He made this sculpture in preparation of his van Gogh monument for Amsterdam, which is now relocated in Osdorp.
André Schaller next to the scupture (André Schaller, Vincent van Gogh, 1957, Brons, collectie Rijksdienst voor het Cultureel Erfgoed) .
Original image by Wim van Rossem (Anefo) – GaHetNa (Nationaal Archief NL), CC BY-SA 3.0, https://commons.wikimedia.org/w/index.php?curid=45247854
You can download the model for free on https://skfb.ly/6IwNN . It is currently licensed under CC BY-NC-ND 4.0. Should you want to use an altered version for a Van Gogh related event, please let me know through email@example.com.
Hi, thanks for dropping by. I decided to document this part of my learning process, i will be updating this page as i move forward with improving this cross polarizing setup.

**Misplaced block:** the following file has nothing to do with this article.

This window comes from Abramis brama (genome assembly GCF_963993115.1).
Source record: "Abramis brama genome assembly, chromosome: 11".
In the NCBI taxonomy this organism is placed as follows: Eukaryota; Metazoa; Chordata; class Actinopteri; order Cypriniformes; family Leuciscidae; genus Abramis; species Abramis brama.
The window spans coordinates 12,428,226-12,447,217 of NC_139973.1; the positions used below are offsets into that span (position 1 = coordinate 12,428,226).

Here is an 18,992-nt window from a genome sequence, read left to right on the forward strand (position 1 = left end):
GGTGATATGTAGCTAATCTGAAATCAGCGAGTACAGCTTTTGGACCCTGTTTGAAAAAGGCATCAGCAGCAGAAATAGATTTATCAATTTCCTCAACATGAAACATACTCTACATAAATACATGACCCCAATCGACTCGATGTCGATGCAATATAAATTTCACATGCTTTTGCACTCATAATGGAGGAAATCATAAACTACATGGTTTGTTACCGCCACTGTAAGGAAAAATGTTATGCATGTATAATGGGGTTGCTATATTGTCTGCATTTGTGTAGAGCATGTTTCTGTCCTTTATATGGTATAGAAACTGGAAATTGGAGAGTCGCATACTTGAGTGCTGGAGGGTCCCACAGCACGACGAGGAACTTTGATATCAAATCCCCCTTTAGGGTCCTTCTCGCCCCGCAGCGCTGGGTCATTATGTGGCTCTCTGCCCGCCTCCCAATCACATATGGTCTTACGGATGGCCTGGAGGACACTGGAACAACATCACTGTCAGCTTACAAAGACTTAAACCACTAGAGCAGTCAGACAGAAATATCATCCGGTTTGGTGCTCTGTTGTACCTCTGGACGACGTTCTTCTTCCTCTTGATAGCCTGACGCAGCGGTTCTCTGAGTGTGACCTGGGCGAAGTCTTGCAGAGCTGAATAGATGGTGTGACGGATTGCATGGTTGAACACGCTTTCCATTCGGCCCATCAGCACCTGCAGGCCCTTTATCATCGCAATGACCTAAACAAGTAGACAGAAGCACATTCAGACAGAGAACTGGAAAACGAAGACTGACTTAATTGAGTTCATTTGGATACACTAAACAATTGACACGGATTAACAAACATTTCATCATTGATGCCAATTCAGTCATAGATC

So, recently i received my linear polarizing filter from the U.S.A. I bought 1.2 metres of it, which equals 4 units/feet to fix in front of my 2 softbox light sources. Since the filters aren’t as wide as my softboxes, i made a simple cardboard casing with a reflective material on the inside, so i wouldn’t lose any light and still polarize it all. And the reflective material also reduces the risk of the whole thing being accidentally set on fire – the casing is cardboard after all.
On my camera i use a simple Hoya circular polarizing filter.
Well, it works.
Turning the circular polarization filter on my camera to snuff out the unwanted light rays.